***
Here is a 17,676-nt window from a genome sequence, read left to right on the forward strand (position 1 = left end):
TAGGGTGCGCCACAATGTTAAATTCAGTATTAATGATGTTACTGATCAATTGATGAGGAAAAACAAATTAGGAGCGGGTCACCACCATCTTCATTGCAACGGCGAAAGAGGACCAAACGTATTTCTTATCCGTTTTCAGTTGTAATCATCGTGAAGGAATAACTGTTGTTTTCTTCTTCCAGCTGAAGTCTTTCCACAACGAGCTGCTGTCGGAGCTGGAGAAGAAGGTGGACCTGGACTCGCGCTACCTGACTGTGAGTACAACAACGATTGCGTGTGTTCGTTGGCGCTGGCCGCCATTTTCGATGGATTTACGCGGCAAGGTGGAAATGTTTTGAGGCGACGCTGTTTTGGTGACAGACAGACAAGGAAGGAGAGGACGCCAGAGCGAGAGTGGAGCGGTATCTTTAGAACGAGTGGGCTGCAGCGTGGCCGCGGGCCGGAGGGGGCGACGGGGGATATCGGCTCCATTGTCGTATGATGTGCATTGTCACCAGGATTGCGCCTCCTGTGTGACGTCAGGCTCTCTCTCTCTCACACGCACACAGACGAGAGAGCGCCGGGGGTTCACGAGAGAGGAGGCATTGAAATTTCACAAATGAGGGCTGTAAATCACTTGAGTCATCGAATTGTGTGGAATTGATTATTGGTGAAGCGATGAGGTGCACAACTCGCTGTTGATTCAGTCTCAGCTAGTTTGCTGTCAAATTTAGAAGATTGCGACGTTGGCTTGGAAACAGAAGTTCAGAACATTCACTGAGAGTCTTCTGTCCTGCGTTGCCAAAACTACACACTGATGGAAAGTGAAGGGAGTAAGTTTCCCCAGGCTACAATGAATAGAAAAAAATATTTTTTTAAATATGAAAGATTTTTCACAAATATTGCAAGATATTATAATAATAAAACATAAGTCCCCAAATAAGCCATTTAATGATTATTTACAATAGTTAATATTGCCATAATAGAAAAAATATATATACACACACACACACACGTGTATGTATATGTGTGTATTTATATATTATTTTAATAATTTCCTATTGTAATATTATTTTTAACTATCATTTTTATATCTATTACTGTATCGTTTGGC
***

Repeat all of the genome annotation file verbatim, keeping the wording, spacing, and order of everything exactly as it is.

Here is a 17,676-nt window from a genome sequence, read left to right on the forward strand (position 1 = left end):
TAGGGTGCGCCACAATGTTAAATTCAGTATTAATGATGTTACTGATCAATTGATGAGGAAAAACAAATTAGGAGCGGGTCACCACCATCTTCATTGCAACGGCGAAAGAGGACCAAACGTATTTCTTATCCGTTTTCAGTTGTAATCATCGTGAAGGAATAACTGTTGTTTTCTTCTTCCAGCTGAAGTCTTTCCACAACGAGCTGCTGTCGGAGCTGGAGAAGAAGGTGGACCTGGACTCGCGCTACCTGACTGTGAGTACAACAACGATTGCGTGTGTTCGTTGGCGCTGGCCGCCATTTTCGATGGATTTACGCGGCAAGGTGGAAATGTTTTGAGGCGACGCTGTTTTGGTGACAGACAGACAAGGAAGGAGAGGACGCCAGAGCGAGAGTGGAGCGGTATCTTTAGAACGAGTGGGCTGCAGCGTGGCCGCGGGCCGGAGGGGGCGACGGGGGATATCGGCTCCATTGTCGTATGATGTGCATTGTCACCAGGATTGCGCCTCCTGTGTGACGTCAGGCTCTCTCTCTCTCACACGCACACAGACGAGAGAGCGCCGGGGGTTCACGAGAGAGGAGGCATTGAAATTTCACAAATGAGGGCTGTAAATCACTTGAGTCATCGAATTGTGTGGAATTGATTATTGGTGAAGCGATGAGGTGCACAACTCGCTGTTGATTCAGTCTCAGCTAGTTTGCTGTCAAATTTAGAAGATTGCGACGTTGGCTTGGAAACAGAAGTTCAGAACATTCACTGAGAGTCTTCTGTCCTGCGTTGCCAAAACTACACACTGATGGAAAGTGAAGGGAGTAAGTTTCCCCAGGCTACAATGAATAGAAAAAAATATTTTTTTAAATATGAAAGATTTTTCACAAATATTGCAAGATATTATAATAATAAAACATAAGTCCCCAAATAAGCCATTTAATGATTATTTACAATAGTTAATATTGCCATAATAGAAAAAATATATATACACACACACACACACGTGTATGTATATGTGTGTATTTATATATTATTTTAATAATTTCCTATTGTAATATTATTTTTAACTATCATTTTTATATCTATTACTGTATCGTTTGGC